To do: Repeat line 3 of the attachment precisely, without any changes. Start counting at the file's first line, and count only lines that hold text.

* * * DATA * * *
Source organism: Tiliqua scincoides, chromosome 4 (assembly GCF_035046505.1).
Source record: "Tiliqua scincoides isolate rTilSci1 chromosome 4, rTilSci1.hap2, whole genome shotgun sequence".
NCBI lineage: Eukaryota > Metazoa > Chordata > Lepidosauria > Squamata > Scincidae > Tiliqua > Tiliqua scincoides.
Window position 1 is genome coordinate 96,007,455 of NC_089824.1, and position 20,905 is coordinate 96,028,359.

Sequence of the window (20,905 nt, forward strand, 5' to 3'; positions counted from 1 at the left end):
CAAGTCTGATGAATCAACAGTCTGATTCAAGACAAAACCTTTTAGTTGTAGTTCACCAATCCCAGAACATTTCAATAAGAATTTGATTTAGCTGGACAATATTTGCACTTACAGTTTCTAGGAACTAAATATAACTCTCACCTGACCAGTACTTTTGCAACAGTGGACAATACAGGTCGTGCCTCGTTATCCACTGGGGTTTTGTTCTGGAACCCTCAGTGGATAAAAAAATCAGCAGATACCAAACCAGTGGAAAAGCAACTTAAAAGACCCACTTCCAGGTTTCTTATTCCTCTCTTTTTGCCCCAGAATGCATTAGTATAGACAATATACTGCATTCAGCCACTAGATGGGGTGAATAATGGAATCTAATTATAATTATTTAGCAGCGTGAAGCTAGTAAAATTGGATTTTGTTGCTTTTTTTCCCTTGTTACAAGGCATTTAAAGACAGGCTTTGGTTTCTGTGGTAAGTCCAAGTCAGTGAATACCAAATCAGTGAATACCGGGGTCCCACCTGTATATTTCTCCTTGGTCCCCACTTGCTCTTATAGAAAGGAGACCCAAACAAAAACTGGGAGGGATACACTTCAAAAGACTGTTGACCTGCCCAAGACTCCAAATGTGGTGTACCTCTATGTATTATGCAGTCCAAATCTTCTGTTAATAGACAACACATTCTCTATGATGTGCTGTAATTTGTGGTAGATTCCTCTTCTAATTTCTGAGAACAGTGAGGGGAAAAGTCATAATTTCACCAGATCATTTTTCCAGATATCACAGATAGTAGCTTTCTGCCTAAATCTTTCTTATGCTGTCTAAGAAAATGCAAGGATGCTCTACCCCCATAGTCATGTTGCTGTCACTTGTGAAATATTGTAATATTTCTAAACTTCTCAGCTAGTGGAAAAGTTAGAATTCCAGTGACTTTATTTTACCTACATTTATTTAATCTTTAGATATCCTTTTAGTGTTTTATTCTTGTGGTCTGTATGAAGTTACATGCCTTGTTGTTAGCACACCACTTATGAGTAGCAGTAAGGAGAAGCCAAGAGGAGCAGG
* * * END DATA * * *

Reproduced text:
NCBI lineage: Eukaryota > Metazoa > Chordata > Lepidosauria > Squamata > Scincidae > Tiliqua > Tiliqua scincoides.